The game does some really interesting things with these conundrums. One chapter sees you preventing a tree getting planted in the 16th century, which ensures that when you return to the present, your would-be assailant no longer has anywhere to hide. Another demands that you ensure you’re on hand (albeit out of sight) to protect your own past self from being killed by a heavy piece of pottery that falls from a window. And the solutions only get more convoluted and interesting from hereon.
The true appeal of Shadow of Destiny is not in the core “puzzles” that see you repeatedly saving Eike’s life, however; it’s in the different narrative threads that unfold in the different eras, and in some cases have an impact on each other. There aren’t many choices to make in the game, but when they do crop up they tend to be significant ones, and the game has eight different conclusions according to the various combinations of your responses to the different situations throughout.
By the end of the game, you’ll have come to genuinely care about the characters Eike comes into contact with throughout the four time periods, because he (and you) will have had a profound impact on how their lives proceed. There’s a real sense of consequence to what you’re asked to do throughout the game — even in the situations where you don’t have a choice as to how to proceed — and this keeps things constantly interesting as you wonder what the long-term effect of Eike’s actions might be.
The central narrative of Homunculus taking an interest in Eike’s survival apparently for his own selfish ends is a compelling one, too, and Martinet’s performance is haunting, chilling and morbidly fascinating. This is very much a game you play for the overall experience of it all, because in gameplay terms it’s very lightweight indeed, with the majority of your interaction consisting of ensuring Eike is in the right place at the right time for him to see something happen, with occasional item use to trigger events or respond to particular situations. Don’t expect any complex puzzles, though, nor any sort of combining items in your inventory.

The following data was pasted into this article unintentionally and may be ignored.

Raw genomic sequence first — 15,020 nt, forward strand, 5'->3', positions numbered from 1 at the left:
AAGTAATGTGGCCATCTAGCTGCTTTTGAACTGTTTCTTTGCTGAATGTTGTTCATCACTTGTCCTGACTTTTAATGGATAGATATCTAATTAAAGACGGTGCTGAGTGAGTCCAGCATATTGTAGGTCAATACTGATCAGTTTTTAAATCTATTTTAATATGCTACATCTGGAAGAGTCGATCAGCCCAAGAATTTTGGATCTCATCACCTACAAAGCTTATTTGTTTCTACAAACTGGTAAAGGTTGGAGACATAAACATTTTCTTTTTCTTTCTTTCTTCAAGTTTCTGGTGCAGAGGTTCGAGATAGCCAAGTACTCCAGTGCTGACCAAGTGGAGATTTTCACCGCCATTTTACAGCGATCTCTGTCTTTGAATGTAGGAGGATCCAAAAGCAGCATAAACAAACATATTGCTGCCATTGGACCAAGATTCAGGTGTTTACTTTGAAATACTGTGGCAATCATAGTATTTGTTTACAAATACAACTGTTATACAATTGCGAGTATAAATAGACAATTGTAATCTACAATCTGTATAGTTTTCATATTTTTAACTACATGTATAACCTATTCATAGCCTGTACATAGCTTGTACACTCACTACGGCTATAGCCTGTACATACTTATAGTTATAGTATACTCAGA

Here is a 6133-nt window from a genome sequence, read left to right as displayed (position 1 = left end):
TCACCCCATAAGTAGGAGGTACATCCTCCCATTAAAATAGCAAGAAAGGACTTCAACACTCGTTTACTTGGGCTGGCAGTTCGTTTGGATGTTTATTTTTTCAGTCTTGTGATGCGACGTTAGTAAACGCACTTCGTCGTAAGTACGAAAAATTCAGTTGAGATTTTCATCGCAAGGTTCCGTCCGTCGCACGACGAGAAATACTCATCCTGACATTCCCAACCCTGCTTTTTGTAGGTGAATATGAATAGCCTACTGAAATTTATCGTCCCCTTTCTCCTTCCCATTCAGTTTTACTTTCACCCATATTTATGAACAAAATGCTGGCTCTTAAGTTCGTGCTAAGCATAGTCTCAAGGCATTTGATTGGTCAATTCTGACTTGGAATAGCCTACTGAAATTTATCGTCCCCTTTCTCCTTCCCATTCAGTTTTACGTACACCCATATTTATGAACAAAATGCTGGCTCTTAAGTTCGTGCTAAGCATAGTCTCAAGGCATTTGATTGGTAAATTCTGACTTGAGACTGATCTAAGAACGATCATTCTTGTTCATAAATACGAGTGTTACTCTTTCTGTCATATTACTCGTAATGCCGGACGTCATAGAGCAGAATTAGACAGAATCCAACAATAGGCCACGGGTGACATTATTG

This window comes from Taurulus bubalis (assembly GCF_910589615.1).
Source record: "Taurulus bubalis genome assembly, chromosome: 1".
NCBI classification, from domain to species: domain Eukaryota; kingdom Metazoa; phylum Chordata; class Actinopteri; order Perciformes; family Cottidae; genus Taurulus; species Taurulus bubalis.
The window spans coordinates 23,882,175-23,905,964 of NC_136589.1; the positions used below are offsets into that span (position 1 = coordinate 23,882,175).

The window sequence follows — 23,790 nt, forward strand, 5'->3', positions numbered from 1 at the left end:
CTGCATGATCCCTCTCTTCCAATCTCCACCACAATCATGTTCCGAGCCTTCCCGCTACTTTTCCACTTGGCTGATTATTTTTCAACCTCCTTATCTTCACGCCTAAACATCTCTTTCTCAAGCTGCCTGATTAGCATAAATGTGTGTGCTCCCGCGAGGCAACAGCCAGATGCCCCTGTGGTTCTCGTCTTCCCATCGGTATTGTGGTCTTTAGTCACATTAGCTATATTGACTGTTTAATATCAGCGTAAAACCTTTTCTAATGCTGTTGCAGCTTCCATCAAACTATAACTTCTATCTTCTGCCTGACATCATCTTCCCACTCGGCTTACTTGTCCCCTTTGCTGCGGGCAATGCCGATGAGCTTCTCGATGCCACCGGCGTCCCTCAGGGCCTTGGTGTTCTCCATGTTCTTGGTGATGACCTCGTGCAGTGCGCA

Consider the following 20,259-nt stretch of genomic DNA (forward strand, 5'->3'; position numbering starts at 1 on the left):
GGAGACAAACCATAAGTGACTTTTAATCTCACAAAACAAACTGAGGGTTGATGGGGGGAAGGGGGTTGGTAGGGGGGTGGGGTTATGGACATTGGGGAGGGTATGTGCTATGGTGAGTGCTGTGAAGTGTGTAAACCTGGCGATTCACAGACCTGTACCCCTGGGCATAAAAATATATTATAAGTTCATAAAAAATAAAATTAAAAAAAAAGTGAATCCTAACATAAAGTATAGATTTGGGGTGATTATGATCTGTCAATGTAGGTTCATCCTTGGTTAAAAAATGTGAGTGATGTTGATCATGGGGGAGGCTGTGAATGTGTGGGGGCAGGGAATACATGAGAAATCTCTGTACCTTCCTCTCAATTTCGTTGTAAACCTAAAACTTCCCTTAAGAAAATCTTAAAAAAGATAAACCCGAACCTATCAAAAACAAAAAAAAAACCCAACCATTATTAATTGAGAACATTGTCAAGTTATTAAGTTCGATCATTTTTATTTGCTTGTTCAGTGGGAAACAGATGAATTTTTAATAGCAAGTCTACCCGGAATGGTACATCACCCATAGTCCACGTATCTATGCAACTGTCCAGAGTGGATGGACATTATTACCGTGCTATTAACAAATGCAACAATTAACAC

It’s a step up from your typical visual novel in terms of interactivity, for sure, but be sure to go into Shadow of Memories with the right expectations. This is not an action game, a survival horror game or even really a true adventure game, despite what it might look like when you first start playing. What it is, however, is a thoroughly compelling interactive story — and one of the PlayStation 2’s most memorable, unusual games that, despite its somewhat aged appearance, is still worth spending some time with today.
More about Shadow of Memories